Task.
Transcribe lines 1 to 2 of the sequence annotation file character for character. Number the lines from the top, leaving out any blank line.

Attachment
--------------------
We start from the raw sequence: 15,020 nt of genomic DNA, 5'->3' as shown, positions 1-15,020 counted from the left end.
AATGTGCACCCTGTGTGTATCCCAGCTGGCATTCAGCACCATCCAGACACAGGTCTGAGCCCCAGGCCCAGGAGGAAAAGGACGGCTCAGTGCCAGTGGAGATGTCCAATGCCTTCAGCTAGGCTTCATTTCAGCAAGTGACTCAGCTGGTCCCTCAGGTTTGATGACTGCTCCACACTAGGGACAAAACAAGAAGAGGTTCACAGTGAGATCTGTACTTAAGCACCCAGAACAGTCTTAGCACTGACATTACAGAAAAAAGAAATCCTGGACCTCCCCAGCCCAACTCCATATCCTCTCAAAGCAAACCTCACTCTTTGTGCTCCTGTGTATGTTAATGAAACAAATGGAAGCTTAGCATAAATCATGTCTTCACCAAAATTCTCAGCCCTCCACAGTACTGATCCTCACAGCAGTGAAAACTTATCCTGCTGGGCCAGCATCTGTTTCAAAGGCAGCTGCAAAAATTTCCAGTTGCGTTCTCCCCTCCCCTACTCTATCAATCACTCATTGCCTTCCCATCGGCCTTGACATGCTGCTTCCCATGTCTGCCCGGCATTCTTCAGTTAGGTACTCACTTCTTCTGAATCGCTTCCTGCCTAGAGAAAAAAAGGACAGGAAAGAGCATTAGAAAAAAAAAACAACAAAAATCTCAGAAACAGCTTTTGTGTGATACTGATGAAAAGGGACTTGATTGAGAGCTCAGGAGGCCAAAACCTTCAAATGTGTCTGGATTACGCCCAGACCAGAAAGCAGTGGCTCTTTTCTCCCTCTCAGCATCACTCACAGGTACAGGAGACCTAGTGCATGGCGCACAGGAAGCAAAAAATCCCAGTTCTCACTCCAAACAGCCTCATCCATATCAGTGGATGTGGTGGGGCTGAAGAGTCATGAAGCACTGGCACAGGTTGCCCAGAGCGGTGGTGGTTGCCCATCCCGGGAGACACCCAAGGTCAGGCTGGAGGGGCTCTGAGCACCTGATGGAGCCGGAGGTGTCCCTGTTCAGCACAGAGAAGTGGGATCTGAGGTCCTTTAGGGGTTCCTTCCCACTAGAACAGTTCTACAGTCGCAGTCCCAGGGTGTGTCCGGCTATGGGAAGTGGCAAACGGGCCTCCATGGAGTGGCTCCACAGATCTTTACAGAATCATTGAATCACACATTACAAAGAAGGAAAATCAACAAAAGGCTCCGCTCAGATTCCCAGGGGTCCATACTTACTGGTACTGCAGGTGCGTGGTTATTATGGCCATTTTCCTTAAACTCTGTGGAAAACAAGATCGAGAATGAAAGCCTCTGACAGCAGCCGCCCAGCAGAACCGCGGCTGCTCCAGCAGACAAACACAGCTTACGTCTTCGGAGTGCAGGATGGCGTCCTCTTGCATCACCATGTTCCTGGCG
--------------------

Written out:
We start from the raw sequence: 15,020 nt of genomic DNA, 5'->3' as shown, positions 1-15,020 counted from the left end.
AATGTGCACCCTGTGTGTATCCCAGCTGGCATTCAGCACCATCCAGACACAGGTCTGAGCCCCAGGCCCAGGAGGAAAAGGACGGCTCAGTGCCAGTGGAGATGTCCAATGCCTTCAGCTAGGCTTCATTTCAGCAAGTGACTCAGCTGGTCCCTCAGGTTTGATGACTGCTCCACACTAGGGACAAAACAAGAAGAGGTTCACAGTGAGATCTGTACTTAAGCACCCAGAACAGTCTTAGCACTGACATTACAGAAAAAAGAAATCCTGGACCTCCCCAGCCCAACTCCATATCCTCTCAAAGCAAACCTCACTCTTTGTGCTCCTGTGTATGTTAATGAAACAAATGGAAGCTTAGCATAAATCATGTCTTCACCAAAATTCTCAGCCCTCCACAGTACTGATCCTCACAGCAGTGAAAACTTATCCTGCTGGGCCAGCATCTGTTTCAAAGGCAGCTGCAAAAATTTCCAGTTGCGTTCTCCCCTCCCCTACTCTATCAATCACTCATTGCCTTCCCATCGGCCTTGACATGCTGCTTCCCATGTCTGCCCGGCATTCTTCAGTTAGGTACTCACTTCTTCTGAATCGCTTCCTGCCTAGAGAAAAAAAGGACAGGAAAGAGCATTAGAAAAAAAAAACAACAAAAATCTCAGAAACAGCTTTTGTGTGATACTGATGAAAAGGGACTTGATTGAGAGCTCAGGAGGCCAAAACCTTCAAATGTGTCTGGATTACGCCCAGACCAGAAAGCAGTGGCTCTTTTCTCCCTCTCAGCATCACTCACAGGTACAGGAGACCTAGTGCATGGCGCACAGGAAGCAAAAAATCCCAGTTCTCACTCCAAACAGCCTCATCCATATCAGTGGATGTGGTGGGGCTGAAGAGTCATGAAGCACTGGCACAGGTTGCCCAGAGCGGTGGTGGTTGCCCATCCCGGGAGACACCCAAGGTCAGGCTGGAGGGGCTCTGAGCACCTGATGGAGCCGGAGGTGTCCCTGTTCAGCACAGAGAAGTGGGATCTGAGGTCCTTTAGGGGTTCCTTCCCACTAGAACAGTTCTACAGTCGCAGTCCCAGGGTGTGTCCGGCTATGGGAAGTGGCAAACGGGCCTCCATGGAGTGGCTCCACAGATCTTTACAGAATCATTGAATCACACATTACAAAGAAGGAAAATCAACAAAAGGCTCCGCTCAGATTCCCAGGGGTCCATACTTACTGGTACTGCAGGTGCGTGGTTATTATGGCCATTTTCCTTAAACTCTGTGGAAAACAAGATCGAGAATGAAAGCCTCTGACAGCAGCCGCCCAGCAGAACCGCGGCTGCTCCAGCAGACAAACACAGCTTACGTCTTCGGAGTGCAGGATGGCGTCCTCTTGCATCACCATGTTCCTGGCG